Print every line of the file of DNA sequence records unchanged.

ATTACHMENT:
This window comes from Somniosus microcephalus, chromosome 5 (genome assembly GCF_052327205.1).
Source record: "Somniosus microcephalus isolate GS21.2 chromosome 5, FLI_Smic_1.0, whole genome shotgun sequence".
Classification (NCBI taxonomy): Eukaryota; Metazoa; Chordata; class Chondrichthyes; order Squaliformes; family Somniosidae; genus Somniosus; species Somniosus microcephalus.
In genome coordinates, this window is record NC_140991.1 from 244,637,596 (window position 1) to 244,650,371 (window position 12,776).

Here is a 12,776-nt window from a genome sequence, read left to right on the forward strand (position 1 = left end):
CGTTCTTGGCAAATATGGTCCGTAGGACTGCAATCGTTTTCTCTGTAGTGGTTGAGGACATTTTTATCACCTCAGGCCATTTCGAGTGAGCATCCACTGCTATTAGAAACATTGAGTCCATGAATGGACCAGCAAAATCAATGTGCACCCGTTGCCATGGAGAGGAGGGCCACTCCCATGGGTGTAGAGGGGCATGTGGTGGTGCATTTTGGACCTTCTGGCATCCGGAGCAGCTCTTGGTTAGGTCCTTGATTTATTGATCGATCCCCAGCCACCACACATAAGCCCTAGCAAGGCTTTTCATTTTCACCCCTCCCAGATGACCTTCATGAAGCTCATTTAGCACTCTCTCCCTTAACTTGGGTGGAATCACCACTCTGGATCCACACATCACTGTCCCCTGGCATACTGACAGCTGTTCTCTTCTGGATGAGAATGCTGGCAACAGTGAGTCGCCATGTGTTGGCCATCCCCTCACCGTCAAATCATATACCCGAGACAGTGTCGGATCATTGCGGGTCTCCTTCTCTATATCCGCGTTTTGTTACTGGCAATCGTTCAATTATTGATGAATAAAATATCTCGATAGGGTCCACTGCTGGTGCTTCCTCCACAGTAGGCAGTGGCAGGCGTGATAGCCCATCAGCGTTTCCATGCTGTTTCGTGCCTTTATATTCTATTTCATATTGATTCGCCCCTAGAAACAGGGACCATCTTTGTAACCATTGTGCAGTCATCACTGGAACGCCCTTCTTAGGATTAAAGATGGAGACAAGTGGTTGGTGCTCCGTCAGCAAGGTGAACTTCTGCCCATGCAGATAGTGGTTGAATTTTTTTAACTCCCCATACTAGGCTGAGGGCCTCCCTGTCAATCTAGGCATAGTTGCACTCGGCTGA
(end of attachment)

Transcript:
This window comes from Somniosus microcephalus, chromosome 5 (genome assembly GCF_052327205.1).
Source record: "Somniosus microcephalus isolate GS21.2 chromosome 5, FLI_Smic_1.0, whole genome shotgun sequence".
Classification (NCBI taxonomy): Eukaryota; Metazoa; Chordata; class Chondrichthyes; order Squaliformes; family Somniosidae; genus Somniosus; species Somniosus microcephalus.
In genome coordinates, this window is record NC_140991.1 from 244,637,596 (window position 1) to 244,650,371 (window position 12,776).

Here is a 12,776-nt window from a genome sequence, read left to right on the forward strand (position 1 = left end):
CGTTCTTGGCAAATATGGTCCGTAGGACTGCAATCGTTTTCTCTGTAGTGGTTGAGGACATTTTTATCACCTCAGGCCATTTCGAGTGAGCATCCACTGCTATTAGAAACATTGAGTCCATGAATGGACCAGCAAAATCAATGTGCACCCGTTGCCATGGAGAGGAGGGCCACTCCCATGGGTGTAGAGGGGCATGTGGTGGTGCATTTTGGACCTTCTGGCATCCGGAGCAGCTCTTGGTTAGGTCCTTGATTTATTGATCGATCCCCAGCCACCACACATAAGCCCTAGCAAGGCTTTTCATTTTCACCCCTCCCAGATGACCTTCATGAAGCTCATTTAGCACTCTCTCCCTTAACTTGGGTGGAATCACCACTCTGGATCCACACATCACTGTCCCCTGGCATACTGACAGCTGTTCTCTTCTGGATGAGAATGCTGGCAACAGTGAGTCGCCATGTGTTGGCCATCCCCTCACCGTCAAATCATATACCCGAGACAGTGTCGGATCATTGCGGGTCTCCTTCTCTATATCCGCGTTTTGTTACTGGCAATCGTTCAATTATTGATGAATAAAATATCTCGATAGGGTCCACTGCTGGTGCTTCCTCCACAGTAGGCAGTGGCAGGCGTGATAGCCCATCAGCGTTTCCATGCTGTTTCGTGCCTTTATATTCTATTTCATATTGATTCGCCCCTAGAAACAGGGACCATCTTTGTAACCATTGTGCAGTCATCACTGGAACGCCCTTCTTAGGATTAAAGATGGAGACAAGTGGTTGGTGCTCCGTCAGCAAGGTGAACTTCTGCCCATGCAGATAGTGGTTGAATTTTTTTAACTCCCCATACTAGGCTGAGGGCCTCCCTGTCAATCTAGGCATAGTTGCACTCGGCTGA